Background: Personal care and pharmaceuticals products affect the ambient water quality
when these materials enter the environment in the form of human and animal excreted metabolites or as
effluents from hospitals, pharmacies, and chemical manufacturing facilities. The stated compounds are
difficult to capture and pose a serious threat to the aquatic ecosystem, and human health. Photocatalytic
Degradation (PCD) is seen to be an attractive and inexpensive method, when compared to the ones such
as ozonation, photo-Fenton oxidation, sonolysis, and photolysis for the elimination of pharmaceutical
compounds from the wastewater.
Methods: Owing to the underlying complex nonlinear physicochemical phenomena, the design and
construction of a “first principles” model for predicting the rate constant of the PCD is a timeconsuming
and tedious process. To overcome the said difficulty, in this study, the stated mathematical
models have been developed-for the first time-using an artificial intelligence (AI) based novel datadriven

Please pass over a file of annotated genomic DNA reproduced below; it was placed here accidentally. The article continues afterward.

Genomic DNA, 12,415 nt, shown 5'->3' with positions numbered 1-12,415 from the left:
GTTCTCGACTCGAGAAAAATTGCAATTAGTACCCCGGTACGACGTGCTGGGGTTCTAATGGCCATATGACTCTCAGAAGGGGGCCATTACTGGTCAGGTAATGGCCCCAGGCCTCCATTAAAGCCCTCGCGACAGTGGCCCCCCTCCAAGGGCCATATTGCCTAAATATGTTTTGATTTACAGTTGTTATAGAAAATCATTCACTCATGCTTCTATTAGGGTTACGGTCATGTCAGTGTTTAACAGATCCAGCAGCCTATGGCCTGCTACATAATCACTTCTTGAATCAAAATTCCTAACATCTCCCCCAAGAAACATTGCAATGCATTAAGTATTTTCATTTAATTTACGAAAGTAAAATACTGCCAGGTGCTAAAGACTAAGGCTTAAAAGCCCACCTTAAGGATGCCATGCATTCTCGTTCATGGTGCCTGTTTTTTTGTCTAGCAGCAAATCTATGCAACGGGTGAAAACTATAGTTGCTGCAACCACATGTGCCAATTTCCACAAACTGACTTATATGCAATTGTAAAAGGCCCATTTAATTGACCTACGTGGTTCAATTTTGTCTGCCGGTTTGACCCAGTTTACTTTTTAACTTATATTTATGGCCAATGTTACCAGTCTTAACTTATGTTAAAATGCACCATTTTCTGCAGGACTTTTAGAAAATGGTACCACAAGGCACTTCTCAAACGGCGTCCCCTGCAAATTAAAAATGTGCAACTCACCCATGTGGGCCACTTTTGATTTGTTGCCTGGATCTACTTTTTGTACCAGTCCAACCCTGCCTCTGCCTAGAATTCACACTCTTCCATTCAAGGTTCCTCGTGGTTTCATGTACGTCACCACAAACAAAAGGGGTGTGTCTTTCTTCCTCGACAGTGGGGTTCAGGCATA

modeling method, namely, genetic programming (GP). The GP-based model predicting the rate
constant of the PCD of pharmaceuticals uses following inputs: time of exposure of pharmaceutical pollutant
to the solar radiation, pH of wastewater, concentration degraded during the measured time, and
the ratio of concentration degraded to the initial concentration of the sample. In this study, PCD of three
pharmaceutical pollutants, namely, Ciprofloxacin, Naproxen, and Paracetamol was studied and
modeled using a single GP-based model. In the model’s input space, the three pharmaceutical pollutants
were differentiated using a number of attributes related to their molecular structures.
Result: The GP-based model predicting the rate constant of the PCD, proposed in this study, exhibits an
excellent prediction accuracy [correlation coefficient (CC) > 0.9] and generalization performance.
Conclusion The GP-based modeling strategy introduced here can be fruitfully used in the development
of models for a variety of other pharmaceutical degradation reactions.